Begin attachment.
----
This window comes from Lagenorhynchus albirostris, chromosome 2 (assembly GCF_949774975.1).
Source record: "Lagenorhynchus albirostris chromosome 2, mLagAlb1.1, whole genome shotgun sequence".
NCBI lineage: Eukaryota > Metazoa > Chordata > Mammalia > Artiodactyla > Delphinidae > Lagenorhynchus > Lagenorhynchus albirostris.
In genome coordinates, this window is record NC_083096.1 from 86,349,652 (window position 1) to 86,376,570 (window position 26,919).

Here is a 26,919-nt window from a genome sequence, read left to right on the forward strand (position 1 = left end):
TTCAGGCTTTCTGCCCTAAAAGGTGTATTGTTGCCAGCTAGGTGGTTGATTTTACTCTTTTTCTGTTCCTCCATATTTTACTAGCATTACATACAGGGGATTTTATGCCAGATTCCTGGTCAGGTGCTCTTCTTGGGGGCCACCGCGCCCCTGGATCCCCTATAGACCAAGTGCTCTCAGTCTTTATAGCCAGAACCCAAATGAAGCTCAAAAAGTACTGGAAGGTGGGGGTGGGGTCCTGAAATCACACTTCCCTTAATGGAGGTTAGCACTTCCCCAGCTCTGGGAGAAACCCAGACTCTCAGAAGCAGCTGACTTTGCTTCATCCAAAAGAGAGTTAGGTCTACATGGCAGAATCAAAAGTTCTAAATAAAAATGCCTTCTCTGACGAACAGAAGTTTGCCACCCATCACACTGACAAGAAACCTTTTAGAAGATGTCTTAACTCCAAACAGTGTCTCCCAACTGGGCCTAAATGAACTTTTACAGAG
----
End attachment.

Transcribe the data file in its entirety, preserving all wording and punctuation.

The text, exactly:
This window comes from Lagenorhynchus albirostris, chromosome 2 (assembly GCF_949774975.1).
Source record: "Lagenorhynchus albirostris chromosome 2, mLagAlb1.1, whole genome shotgun sequence".
NCBI lineage: Eukaryota > Metazoa > Chordata > Mammalia > Artiodactyla > Delphinidae > Lagenorhynchus > Lagenorhynchus albirostris.
In genome coordinates, this window is record NC_083096.1 from 86,349,652 (window position 1) to 86,376,570 (window position 26,919).

Here is a 26,919-nt window from a genome sequence, read left to right on the forward strand (position 1 = left end):
TTCAGGCTTTCTGCCCTAAAAGGTGTATTGTTGCCAGCTAGGTGGTTGATTTTACTCTTTTTCTGTTCCTCCATATTTTACTAGCATTACATACAGGGGATTTTATGCCAGATTCCTGGTCAGGTGCTCTTCTTGGGGGCCACCGCGCCCCTGGATCCCCTATAGACCAAGTGCTCTCAGTCTTTATAGCCAGAACCCAAATGAAGCTCAAAAAGTACTGGAAGGTGGGGGTGGGGTCCTGAAATCACACTTCCCTTAATGGAGGTTAGCACTTCCCCAGCTCTGGGAGAAACCCAGACTCTCAGAAGCAGCTGACTTTGCTTCATCCAAAAGAGAGTTAGGTCTACATGGCAGAATCAAAAGTTCTAAATAAAAATGCCTTCTCTGACGAACAGAAGTTTGCCACCCATCACACTGACAAGAAACCTTTTAGAAGATGTCTTAACTCCAAACAGTGTCTCCCAACTGGGCCTAAATGAACTTTTACAGAG